Interloper’s vocalist and guitarist Andrew Virrueta is in a cheerful mood and why wouldn’t he be? His band are about to release their debut album Search Party on Nuclear Blast and are already focussed on their way to a second.
‘We have 6/7 songs already so album two is pretty far along thanks to quarantine! If we were touring this wouldn’t happen so I’m thankful in that way we are now ahead of schedule’
LA’s Interloper new album is a slab of modern progressive metal featuring swirling guitar melodies, clean and dark vocals with twisting dynamics. The fact Andrew is both vocalist and guitarist though comes with challenges, especially since he was not the lead vocalist that long ago.
‘Plenty of challenges, for sure, what’s it meant is that there are songs on the album I’ve written or sections of songs where there are riffs that were not intended to be ambidextrous in both the vocal and guitar realm. Sometimes the rhythms are completely unrelated so it makes it difficult for my brain! Things like that are a factor but we practice and hone that skill further so it’s gotten easier.’
While the majority of prog metal albums have a theme, it wasn’t the intention of Interloper to create one however it seems one appeared. They were also resistance to over play their instruments.
‘There is an unintentional theme. The lyrical content from song to song fit together I guess although the songs are not directly related to each other. It goes over some interpersonal issues, moments in my life that were traumatic that I wrote about to move past and cope with. I wrote some of the lyrics about observations of human behaviours and the effects that come with that. While Mikes lyrics, we had a singer before me and he wrote about 4/5 songs, we never really got the answer of what those are about! What they seem like is that they are observations of social issues and personal matters in less obvious ways. Mike’s writing is lot less ambiguous than mine.
There are bands who have their place in that and that’s fine. I mean sometimes I listen to bands and enjoy it fully cause I’m just trying to go down the rabbit hole thing. For our music what we wanted to do was focus on the songs as a whole, how they come across and get that impact we want across. A lot of times you get can more teccy or prog or whatever with it so with certain songs you can tend to lose focus.’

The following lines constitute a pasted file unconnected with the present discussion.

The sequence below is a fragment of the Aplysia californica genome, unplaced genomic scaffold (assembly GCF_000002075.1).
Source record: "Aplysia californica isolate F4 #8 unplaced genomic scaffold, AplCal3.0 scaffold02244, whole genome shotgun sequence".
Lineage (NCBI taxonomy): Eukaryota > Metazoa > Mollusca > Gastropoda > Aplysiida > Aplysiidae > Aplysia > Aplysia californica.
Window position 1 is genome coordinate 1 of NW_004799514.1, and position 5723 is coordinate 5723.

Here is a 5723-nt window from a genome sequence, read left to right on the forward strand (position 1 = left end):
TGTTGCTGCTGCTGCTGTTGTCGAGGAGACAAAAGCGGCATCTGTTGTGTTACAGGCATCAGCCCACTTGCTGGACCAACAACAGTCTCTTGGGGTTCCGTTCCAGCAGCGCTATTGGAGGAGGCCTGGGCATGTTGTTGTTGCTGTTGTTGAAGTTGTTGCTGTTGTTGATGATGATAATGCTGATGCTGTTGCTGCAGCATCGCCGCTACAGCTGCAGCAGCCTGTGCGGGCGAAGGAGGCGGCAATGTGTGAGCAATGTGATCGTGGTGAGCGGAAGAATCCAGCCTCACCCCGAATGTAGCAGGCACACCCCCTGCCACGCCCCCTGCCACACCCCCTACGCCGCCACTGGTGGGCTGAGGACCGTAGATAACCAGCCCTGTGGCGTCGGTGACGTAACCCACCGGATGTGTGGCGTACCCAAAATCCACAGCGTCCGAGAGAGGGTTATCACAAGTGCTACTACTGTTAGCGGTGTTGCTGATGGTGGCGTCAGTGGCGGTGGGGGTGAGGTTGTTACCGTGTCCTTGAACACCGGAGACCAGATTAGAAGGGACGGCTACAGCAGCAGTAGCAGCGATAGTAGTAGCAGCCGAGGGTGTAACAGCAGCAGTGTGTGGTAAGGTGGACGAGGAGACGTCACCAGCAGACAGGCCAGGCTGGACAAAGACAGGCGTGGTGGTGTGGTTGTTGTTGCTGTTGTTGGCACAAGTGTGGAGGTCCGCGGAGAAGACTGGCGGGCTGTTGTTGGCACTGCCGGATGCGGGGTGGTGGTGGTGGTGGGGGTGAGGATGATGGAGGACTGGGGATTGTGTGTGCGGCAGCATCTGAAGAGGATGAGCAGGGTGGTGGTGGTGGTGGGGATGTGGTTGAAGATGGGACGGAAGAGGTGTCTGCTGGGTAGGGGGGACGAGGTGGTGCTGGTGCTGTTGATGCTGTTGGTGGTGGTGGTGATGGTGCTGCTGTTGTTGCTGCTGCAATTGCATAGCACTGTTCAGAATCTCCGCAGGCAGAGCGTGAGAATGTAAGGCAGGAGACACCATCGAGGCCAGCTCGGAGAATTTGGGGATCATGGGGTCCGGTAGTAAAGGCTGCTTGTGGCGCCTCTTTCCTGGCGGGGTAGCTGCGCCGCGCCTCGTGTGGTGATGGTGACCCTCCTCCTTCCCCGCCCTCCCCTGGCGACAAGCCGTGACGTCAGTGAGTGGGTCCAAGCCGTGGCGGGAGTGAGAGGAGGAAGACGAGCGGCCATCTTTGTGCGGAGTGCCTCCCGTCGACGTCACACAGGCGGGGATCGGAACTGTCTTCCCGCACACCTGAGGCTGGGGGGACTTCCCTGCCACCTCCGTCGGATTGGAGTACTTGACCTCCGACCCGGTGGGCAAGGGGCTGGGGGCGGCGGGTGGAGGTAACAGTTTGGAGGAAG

Finishing the album is a nod towards new wave pioneers Duran Duran with amped up version Rio.
‘The song is basically whenever me and the boys go out and party, that songs always end up coming on. We just love it, we all like to play and dig it. We thought it would be a good idea to pay our respects. We made a distinctive point to not change the song to much. We wanted to modernise it but didn’t want to reconstruct it and turn it into something else. So it’s got a kind of a modern edge to it but for the most part, the drum parts are respectful to the original. We zazzed the guitars a little bit and that sax solo in the middle is dual guitars but that’s pretty much all we did to it.’
Mixing and mastering is brother Joey and that connection allows the band to stay on track.
‘It was great! I grew up with that dude writing music with him. He’s the reason I do what I do so having him at my side – even though he’s not part of the band – was really special because it like comfort for me. I get I could just bounce ideas off him and he could be objective about the music so I could trust his production decisions based of that. He’s always thinking of the greater good. Sometimes when your among songs it’s easy to lose sight of that.’
While there may not be an intentional theme subconsciously Interloper have one. It’s a theme of focus and vision and it’s displayed in the musicianship and songs of their excellent debut Search Party. No quarantine or pandemic will stop that.
Interview By Iain McCallum
Search Party is out Friday 11 June. Purchase your copy HERE